I think literature and poetry captures romance in a unique light. The relationship we have with reading is personal and almost private: between yourself and the words you can conjure such vivid emotional responses and I suppose I try to convey aspects of that feeling via the clothing, the shows and the brand world. 


You also are very invested into menswear history, especially on the way men who did not fit traditional views of masculinity used to dress themselves over centuries. Where does that more theoretical and academic interest come from, and how is it reflected in your collections?

Well, the laser focus into the components that make up menswear was for sure encouraged by my time at Tom Ford. They really unpack what it means to define ‘menswear’ in a way you wouldn’t expect. I enjoy furthering that investigation by undoing it, rewriting it. I have always liked the idea of approaching design, which is practical by nature, through theory. I think that’s the sweet spot in achieving a kind of nuanced subversion. 

Recently, we have heard a lot about “queering the archive”, and “queering the present”. How would you say your collections embody this queer spirit, be it technically, visually, in terms of inspirations, shapes or silhouettes?

I originally referenced queer focussed narrative like the series Brideshead Revisited [1981 TV adaptation 1981 of the eponymous novel by Evelyn Waugh] or the movie Maurice [directed by James Ivory and released in 1987, which main plot is also a gay and taboo romance between two men during the late 19th century]. There is something queercentric in the conception of each collection. I think ‘queering the norm’ can be through silhouette, fabrication or even down to the finer detail. It’s that step away from convention, which feels absolutely at the core of the brand.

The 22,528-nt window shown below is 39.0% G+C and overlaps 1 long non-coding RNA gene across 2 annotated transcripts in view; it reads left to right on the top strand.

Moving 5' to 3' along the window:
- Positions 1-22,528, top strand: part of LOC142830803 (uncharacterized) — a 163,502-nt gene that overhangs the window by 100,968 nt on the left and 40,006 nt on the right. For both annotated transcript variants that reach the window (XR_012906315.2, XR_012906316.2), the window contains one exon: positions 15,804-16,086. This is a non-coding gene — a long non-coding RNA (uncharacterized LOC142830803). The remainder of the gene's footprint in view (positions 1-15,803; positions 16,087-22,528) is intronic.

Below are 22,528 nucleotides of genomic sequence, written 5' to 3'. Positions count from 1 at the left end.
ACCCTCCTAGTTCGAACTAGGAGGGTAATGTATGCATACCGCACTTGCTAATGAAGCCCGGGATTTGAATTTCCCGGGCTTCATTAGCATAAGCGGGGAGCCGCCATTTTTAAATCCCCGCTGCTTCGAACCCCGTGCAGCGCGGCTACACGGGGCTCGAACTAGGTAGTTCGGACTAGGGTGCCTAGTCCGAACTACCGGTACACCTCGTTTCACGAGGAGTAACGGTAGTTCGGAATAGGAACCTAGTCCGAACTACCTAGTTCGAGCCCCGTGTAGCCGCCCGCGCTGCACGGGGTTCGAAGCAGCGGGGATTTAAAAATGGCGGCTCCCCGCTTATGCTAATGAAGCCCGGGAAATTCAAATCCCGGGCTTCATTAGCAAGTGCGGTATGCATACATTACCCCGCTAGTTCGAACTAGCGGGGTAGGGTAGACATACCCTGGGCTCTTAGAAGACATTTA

“I have always liked the idea of approaching design, which is practical by nature, through theory. I think that’s the sweet spot in achieving a kind of nuanced subversion.”



There’s still something very British about your creations themselves, using traditional cuts, knits and patterns that have made British fashion so instantly recognizable…

S.S.Daley’s identity keeps evolving, but I indeed always aim to redefine antiquated ideas of British heritage. I think the appeal is that I’m reinterpreting these standard, stale ideas of ‘Britishness’ and bringing a new energy to them; an energy that steps away from the negative connotations of heritage fashion


In September 2021, you become part of the London Fashion Week official calendar and showcase your first standalone presentation featuring actors from the National Youth Theatre, where you were yourself an actor in Liverpool as a teenager. How important was this experience for you, to the point of becoming the main inspiration for this Fashion Week debut?

I was a part of the National Young Theatre for years and it opened me up to many things like going to London for the first time, living alone and meeting totally like-minded individuals. It was an experience I’ll never take for granted. Actually, I think a lot of who I am today comes from that. 

Do you see the fashion industry as a big theatre?

Indeed, this industry is theatre. It’s the best and worst satire: the most enthralling tragedy and the most charming drama. I do feel as though it’s an industry full of caricatures, which makes it such an exciting place to be . 


Your collections use donated, deadstock and end of roll fabrics. How do you manage to produce your pieces with this limited and variable amount of material?

We offer limited or exclusive runs of different garments in different deadstock fabrications. It allows us to sell something different to everyone, whilst keeping S.S.Daley’s “offering uniform”, like our core identity if that makes sense? It’s also way more fun to work this way.



“The fashion industry is equally the best and worst satire: the most enthralling tragedy and the most charming drama.”



“S.S Daley, is about ‘those parts of us that were never celebrated at school’”, you once said in an interview. Do you think your creations and your brand have since helped you to celebrate the person you are today?

One million percent, yes! It’s such a multifaceted industry. It allows for me to deep dive into so many factors of the creative industries. I do feel more authentically myself via my work : it’s a kind of therapy. 


Two years after launching your label, how do you feel about being part of the 8 finalists for the 2022 LVMH Prize?

It’s an honour to be side by side with all these incredible creative minds. To be a finalist alone is thrilling.